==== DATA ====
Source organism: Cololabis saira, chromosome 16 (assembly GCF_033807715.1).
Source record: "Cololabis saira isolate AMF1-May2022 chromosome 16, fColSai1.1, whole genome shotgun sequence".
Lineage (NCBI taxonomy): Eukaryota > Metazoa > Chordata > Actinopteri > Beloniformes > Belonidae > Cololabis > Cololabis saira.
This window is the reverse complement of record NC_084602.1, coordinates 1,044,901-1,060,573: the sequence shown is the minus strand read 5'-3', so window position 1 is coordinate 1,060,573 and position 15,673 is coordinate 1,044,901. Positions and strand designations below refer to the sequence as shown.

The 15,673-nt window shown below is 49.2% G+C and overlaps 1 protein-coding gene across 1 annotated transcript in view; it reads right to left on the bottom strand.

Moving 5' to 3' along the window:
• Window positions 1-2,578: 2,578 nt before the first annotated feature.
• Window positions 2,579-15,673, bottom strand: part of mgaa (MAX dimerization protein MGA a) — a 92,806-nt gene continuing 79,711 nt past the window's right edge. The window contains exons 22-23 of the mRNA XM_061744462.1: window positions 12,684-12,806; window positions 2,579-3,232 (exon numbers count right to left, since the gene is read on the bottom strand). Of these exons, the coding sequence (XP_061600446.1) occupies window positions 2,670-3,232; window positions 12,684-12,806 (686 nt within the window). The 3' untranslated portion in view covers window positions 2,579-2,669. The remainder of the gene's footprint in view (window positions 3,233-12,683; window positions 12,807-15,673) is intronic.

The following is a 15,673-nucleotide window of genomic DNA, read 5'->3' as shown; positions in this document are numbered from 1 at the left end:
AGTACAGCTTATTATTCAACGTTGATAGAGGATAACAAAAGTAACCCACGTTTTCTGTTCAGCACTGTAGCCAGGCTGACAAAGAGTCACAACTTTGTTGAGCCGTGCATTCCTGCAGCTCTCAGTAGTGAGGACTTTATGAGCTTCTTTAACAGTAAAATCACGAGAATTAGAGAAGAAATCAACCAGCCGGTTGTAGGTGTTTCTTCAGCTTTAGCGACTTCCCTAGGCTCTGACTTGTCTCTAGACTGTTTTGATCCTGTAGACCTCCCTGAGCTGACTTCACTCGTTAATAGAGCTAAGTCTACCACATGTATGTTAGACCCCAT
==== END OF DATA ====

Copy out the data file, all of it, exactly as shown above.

Source organism: Cololabis saira, chromosome 16 (assembly GCF_033807715.1).
Source record: "Cololabis saira isolate AMF1-May2022 chromosome 16, fColSai1.1, whole genome shotgun sequence".
Lineage (NCBI taxonomy): Eukaryota > Metazoa > Chordata > Actinopteri > Beloniformes > Belonidae > Cololabis > Cololabis saira.
This window is the reverse complement of record NC_084602.1, coordinates 1,044,901-1,060,573: the sequence shown is the minus strand read 5'-3', so window position 1 is coordinate 1,060,573 and position 15,673 is coordinate 1,044,901. Positions and strand designations below refer to the sequence as shown.

The 15,673-nt window shown below is 49.2% G+C and overlaps 1 protein-coding gene across 1 annotated transcript in view; it reads right to left on the bottom strand.

Moving 5' to 3' along the window:
• Window positions 1-2,578: 2,578 nt before the first annotated feature.
• Window positions 2,579-15,673, bottom strand: part of mgaa (MAX dimerization protein MGA a) — a 92,806-nt gene continuing 79,711 nt past the window's right edge. The window contains exons 22-23 of the mRNA XM_061744462.1: window positions 12,684-12,806; window positions 2,579-3,232 (exon numbers count right to left, since the gene is read on the bottom strand). Of these exons, the coding sequence (XP_061600446.1) occupies window positions 2,670-3,232; window positions 12,684-12,806 (686 nt within the window). The 3' untranslated portion in view covers window positions 2,579-2,669. The remainder of the gene's footprint in view (window positions 3,233-12,683; window positions 12,807-15,673) is intronic.

The following is a 15,673-nucleotide window of genomic DNA, read 5'->3' as shown; positions in this document are numbered from 1 at the left end:
AGTACAGCTTATTATTCAACGTTGATAGAGGATAACAAAAGTAACCCACGTTTTCTGTTCAGCACTGTAGCCAGGCTGACAAAGAGTCACAACTTTGTTGAGCCGTGCATTCCTGCAGCTCTCAGTAGTGAGGACTTTATGAGCTTCTTTAACAGTAAAATCACGAGAATTAGAGAAGAAATCAACCAGCCGGTTGTAGGTGTTTCTTCAGCTTTAGCGACTTCCCTAGGCTCTGACTTGTCTCTAGACTGTTTTGATCCTGTAGACCTCCCTGAGCTGACTTCACTCGTTAATAGAGCTAAGTCTACCACATGTATGTTAGACCCCAT